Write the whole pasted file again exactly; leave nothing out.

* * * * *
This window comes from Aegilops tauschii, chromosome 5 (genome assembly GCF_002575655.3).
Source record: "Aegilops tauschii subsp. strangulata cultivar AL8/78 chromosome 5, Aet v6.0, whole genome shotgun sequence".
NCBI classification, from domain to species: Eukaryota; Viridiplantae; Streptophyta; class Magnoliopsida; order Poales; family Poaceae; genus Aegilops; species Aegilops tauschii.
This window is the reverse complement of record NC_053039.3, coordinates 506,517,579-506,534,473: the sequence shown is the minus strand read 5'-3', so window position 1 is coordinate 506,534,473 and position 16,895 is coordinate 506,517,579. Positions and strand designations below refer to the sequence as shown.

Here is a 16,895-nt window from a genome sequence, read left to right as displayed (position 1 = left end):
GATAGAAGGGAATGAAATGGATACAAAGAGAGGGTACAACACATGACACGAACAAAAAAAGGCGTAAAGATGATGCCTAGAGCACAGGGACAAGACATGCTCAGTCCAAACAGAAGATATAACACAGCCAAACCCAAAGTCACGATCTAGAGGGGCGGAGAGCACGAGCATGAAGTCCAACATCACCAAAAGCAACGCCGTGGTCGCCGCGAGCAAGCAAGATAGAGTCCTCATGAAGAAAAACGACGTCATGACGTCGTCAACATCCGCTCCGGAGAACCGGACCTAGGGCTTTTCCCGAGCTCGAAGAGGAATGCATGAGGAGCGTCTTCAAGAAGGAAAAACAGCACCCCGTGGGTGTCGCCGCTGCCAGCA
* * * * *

This window comes from Aegilops tauschii, chromosome 5 (genome assembly GCF_002575655.3).
Source record: "Aegilops tauschii subsp. strangulata cultivar AL8/78 chromosome 5, Aet v6.0, whole genome shotgun sequence".
NCBI classification, from domain to species: Eukaryota; Viridiplantae; Streptophyta; class Magnoliopsida; order Poales; family Poaceae; genus Aegilops; species Aegilops tauschii.
This window is the reverse complement of record NC_053039.3, coordinates 506,517,579-506,534,473: the sequence shown is the minus strand read 5'-3', so window position 1 is coordinate 506,534,473 and position 16,895 is coordinate 506,517,579. Positions and strand designations below refer to the sequence as shown.

Here is a 16,895-nt window from a genome sequence, read left to right as displayed (position 1 = left end):
GATAGAAGGGAATGAAATGGATACAAAGAGAGGGTACAACACATGACACGAACAAAAAAAGGCGTAAAGATGATGCCTAGAGCACAGGGACAAGACATGCTCAGTCCAAACAGAAGATATAACACAGCCAAACCCAAAGTCACGATCTAGAGGGGCGGAGAGCACGAGCATGAAGTCCAACATCACCAAAAGCAACGCCGTGGTCGCCGCGAGCAAGCAAGATAGAGTCCTCATGAAGAAAAACGACGTCATGACGTCGTCAACATCCGCTCCGGAGAACCGGACCTAGGGCTTTTCCCGAGCTCGAAGAGGAATGCATGAGGAGCGTCTTCAAGAAGGAAAAACAGCACCCCGTGGGTGTCGCCGCTGCCAGCA